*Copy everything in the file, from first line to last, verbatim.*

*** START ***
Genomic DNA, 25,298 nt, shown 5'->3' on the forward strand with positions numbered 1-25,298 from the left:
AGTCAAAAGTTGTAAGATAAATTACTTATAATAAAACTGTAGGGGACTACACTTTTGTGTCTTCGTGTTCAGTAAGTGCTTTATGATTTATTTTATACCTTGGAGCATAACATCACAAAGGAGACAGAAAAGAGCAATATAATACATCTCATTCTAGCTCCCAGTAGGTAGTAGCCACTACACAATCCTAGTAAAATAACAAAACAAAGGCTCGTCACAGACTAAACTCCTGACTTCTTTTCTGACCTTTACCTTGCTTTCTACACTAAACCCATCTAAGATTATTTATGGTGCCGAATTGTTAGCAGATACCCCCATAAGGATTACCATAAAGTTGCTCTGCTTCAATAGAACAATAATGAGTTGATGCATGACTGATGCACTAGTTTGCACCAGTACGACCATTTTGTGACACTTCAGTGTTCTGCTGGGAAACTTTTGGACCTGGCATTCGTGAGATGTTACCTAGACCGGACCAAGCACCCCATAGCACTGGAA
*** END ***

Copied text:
Genomic DNA, 25,298 nt, shown 5'->3' on the forward strand with positions numbered 1-25,298 from the left:
AGTCAAAAGTTGTAAGATAAATTACTTATAATAAAACTGTAGGGGACTACACTTTTGTGTCTTCGTGTTCAGTAAGTGCTTTATGATTTATTTTATACCTTGGAGCATAACATCACAAAGGAGACAGAAAAGAGCAATATAATACATCTCATTCTAGCTCCCAGTAGGTAGTAGCCACTACACAATCCTAGTAAAATAACAAAACAAAGGCTCGTCACAGACTAAACTCCTGACTTCTTTTCTGACCTTTACCTTGCTTTCTACACTAAACCCATCTAAGATTATTTATGGTGCCGAATTGTTAGCAGATACCCCCATAAGGATTACCATAAAGTTGCTCTGCTTCAATAGAACAATAATGAGTTGATGCATGACTGATGCACTAGTTTGCACCAGTACGACCATTTTGTGACACTTCAGTGTTCTGCTGGGAAACTTTTGGACCTGGCATTCGTGAGATGTTACCTAGACCGGACCAAGCACCCCATAGCACTGGAA